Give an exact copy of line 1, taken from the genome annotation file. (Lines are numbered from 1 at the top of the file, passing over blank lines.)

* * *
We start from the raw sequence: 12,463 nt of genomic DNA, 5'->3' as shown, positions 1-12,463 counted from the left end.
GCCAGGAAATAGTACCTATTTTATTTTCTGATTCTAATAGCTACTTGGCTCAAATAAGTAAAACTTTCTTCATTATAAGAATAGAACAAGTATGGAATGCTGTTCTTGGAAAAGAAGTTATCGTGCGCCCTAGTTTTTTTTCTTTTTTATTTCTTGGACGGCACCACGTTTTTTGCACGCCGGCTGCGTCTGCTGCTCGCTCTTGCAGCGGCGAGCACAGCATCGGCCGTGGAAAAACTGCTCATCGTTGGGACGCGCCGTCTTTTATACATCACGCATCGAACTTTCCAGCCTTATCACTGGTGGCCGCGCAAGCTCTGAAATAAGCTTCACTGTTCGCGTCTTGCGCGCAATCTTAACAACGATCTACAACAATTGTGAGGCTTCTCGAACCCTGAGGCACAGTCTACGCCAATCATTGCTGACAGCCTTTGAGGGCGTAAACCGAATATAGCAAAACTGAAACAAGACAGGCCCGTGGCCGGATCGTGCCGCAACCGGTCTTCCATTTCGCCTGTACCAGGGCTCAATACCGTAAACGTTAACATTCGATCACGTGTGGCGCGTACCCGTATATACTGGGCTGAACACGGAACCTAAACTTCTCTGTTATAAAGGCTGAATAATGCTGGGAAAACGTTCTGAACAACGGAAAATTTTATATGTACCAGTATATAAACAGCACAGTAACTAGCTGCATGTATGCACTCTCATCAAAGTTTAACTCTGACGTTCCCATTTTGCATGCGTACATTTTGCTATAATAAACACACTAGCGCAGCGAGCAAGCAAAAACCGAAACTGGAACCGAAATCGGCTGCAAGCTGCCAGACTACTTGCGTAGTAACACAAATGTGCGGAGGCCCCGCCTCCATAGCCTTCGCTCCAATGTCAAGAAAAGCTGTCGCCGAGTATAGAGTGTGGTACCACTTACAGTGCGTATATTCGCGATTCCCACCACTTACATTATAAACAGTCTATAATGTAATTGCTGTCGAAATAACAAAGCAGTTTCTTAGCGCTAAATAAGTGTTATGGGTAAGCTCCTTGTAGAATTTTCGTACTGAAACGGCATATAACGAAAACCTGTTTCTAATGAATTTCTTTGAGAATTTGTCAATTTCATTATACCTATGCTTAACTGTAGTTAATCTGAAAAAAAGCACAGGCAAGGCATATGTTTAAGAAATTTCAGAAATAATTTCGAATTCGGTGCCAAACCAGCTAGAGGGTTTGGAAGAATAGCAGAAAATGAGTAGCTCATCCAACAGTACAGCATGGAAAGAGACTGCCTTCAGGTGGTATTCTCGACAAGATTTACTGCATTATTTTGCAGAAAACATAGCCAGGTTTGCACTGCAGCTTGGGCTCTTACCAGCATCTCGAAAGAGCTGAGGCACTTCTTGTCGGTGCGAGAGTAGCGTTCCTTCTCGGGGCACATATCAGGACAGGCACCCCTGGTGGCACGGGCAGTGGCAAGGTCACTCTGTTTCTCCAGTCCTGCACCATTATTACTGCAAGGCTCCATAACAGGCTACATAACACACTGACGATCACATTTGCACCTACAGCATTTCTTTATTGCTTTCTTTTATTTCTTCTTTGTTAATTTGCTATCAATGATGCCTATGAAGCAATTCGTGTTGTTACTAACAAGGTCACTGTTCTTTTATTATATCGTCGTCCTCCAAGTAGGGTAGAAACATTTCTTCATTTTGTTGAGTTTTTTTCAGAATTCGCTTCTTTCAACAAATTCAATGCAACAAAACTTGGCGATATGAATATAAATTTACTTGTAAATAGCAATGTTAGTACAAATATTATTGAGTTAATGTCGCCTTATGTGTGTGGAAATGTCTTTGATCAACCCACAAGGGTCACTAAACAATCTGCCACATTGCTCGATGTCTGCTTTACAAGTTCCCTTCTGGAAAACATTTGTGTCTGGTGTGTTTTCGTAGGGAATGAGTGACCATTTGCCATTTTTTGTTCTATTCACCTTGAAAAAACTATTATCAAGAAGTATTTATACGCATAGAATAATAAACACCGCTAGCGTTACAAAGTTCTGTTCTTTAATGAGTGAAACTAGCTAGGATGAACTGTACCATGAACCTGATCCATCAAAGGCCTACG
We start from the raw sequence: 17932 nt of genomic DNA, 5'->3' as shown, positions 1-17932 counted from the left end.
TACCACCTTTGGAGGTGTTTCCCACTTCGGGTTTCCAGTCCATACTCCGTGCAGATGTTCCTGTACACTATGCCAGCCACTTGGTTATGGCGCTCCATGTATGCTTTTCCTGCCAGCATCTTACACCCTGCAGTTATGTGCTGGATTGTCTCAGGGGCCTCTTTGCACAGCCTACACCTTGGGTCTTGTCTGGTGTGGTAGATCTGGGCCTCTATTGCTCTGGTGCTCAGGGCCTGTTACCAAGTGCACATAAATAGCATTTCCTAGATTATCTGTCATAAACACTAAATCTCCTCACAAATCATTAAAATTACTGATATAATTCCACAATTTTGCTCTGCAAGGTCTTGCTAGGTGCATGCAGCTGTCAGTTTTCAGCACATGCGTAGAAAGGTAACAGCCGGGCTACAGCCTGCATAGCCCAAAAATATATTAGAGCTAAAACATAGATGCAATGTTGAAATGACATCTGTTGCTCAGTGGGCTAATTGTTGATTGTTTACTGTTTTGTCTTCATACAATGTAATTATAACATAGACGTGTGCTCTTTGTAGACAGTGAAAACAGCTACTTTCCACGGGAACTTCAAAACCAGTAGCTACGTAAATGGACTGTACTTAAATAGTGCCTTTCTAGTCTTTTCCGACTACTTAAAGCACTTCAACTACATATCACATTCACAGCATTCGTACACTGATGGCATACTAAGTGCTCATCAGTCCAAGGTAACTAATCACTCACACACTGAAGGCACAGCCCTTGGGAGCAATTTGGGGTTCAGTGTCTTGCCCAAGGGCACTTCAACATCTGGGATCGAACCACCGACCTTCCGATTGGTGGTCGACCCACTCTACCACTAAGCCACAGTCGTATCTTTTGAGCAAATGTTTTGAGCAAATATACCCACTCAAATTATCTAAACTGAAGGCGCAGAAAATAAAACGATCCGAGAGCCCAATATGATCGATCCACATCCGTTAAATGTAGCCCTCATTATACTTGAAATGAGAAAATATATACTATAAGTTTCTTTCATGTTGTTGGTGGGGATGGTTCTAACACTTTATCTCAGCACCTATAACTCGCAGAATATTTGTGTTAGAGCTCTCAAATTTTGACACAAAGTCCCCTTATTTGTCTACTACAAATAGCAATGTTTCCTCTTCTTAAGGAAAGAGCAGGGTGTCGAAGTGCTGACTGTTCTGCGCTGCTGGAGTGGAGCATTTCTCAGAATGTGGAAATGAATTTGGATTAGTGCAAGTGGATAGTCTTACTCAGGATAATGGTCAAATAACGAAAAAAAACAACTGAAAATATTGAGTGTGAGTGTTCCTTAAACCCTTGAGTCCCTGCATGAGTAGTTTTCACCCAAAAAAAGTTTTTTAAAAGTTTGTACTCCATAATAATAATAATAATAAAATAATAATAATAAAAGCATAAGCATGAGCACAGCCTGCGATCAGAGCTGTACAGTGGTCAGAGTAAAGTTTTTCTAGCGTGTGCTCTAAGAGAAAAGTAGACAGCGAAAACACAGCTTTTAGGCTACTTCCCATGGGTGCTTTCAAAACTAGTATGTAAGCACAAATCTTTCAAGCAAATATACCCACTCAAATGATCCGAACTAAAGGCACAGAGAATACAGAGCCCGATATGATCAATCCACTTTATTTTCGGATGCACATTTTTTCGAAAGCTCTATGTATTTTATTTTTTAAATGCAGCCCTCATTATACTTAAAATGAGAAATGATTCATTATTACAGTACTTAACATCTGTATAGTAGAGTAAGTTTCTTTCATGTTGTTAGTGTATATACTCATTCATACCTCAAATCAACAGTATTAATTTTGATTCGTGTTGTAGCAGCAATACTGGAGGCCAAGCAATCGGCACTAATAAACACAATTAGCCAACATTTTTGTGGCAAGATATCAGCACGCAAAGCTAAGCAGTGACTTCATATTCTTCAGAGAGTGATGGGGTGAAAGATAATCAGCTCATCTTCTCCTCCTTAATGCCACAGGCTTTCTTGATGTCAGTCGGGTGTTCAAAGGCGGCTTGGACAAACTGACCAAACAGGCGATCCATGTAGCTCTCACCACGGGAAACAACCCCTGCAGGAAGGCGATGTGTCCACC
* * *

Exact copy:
We start from the raw sequence: 12,463 nt of genomic DNA, 5'->3' as shown, positions 1-12,463 counted from the left end.